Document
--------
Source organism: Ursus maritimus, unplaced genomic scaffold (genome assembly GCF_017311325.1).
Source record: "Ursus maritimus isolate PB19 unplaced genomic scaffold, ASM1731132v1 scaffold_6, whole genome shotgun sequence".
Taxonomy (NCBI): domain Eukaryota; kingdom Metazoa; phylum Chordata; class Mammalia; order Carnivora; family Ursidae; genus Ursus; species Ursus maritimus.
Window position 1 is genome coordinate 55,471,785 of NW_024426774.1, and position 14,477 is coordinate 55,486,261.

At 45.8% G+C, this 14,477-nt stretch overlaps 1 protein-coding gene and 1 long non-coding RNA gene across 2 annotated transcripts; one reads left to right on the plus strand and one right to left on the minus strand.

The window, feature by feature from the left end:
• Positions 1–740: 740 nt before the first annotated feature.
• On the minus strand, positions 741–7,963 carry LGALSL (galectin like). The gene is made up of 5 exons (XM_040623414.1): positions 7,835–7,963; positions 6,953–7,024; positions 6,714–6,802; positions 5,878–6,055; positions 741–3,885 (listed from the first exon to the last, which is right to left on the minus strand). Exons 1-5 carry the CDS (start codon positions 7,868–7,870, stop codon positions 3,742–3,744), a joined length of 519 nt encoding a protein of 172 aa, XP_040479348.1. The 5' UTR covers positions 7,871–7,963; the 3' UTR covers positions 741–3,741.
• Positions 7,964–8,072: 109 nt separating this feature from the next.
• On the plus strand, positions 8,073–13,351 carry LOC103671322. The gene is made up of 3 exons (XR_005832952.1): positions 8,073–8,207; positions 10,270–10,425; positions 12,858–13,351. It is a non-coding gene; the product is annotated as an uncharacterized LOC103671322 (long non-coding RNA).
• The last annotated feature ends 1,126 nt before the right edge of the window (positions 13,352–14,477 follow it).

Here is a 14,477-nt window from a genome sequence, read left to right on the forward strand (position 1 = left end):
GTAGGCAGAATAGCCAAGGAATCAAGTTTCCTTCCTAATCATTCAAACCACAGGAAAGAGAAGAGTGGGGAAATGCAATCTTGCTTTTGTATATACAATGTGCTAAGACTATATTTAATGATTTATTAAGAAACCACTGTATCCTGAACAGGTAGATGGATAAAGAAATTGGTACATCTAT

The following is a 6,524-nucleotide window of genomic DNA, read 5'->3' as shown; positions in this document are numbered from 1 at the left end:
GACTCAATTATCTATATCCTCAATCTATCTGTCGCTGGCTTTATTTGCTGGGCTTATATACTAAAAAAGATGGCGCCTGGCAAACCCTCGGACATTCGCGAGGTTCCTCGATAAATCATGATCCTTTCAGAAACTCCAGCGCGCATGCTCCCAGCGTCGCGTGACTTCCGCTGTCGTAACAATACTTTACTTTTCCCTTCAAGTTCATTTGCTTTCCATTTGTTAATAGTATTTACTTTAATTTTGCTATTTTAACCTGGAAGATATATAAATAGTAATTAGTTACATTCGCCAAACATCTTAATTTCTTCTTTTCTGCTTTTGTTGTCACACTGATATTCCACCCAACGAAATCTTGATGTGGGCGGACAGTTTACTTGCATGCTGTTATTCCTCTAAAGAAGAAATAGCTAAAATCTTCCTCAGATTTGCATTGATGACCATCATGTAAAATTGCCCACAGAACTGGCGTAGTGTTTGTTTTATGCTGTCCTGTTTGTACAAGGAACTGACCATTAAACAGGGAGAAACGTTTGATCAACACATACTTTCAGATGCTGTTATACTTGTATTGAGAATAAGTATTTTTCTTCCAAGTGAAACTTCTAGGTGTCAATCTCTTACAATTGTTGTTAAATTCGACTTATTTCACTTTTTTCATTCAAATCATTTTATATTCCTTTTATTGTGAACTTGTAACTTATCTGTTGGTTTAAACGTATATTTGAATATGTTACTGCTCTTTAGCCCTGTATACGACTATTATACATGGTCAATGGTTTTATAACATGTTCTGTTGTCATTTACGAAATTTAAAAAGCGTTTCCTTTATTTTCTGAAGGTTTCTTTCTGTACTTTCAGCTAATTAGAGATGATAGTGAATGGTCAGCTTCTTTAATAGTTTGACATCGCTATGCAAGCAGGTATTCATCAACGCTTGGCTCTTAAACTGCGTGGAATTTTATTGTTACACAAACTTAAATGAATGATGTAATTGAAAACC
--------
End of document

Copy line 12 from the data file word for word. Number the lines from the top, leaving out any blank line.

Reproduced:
Here is a 14,477-nt window from a genome sequence, read left to right on the forward strand (position 1 = left end):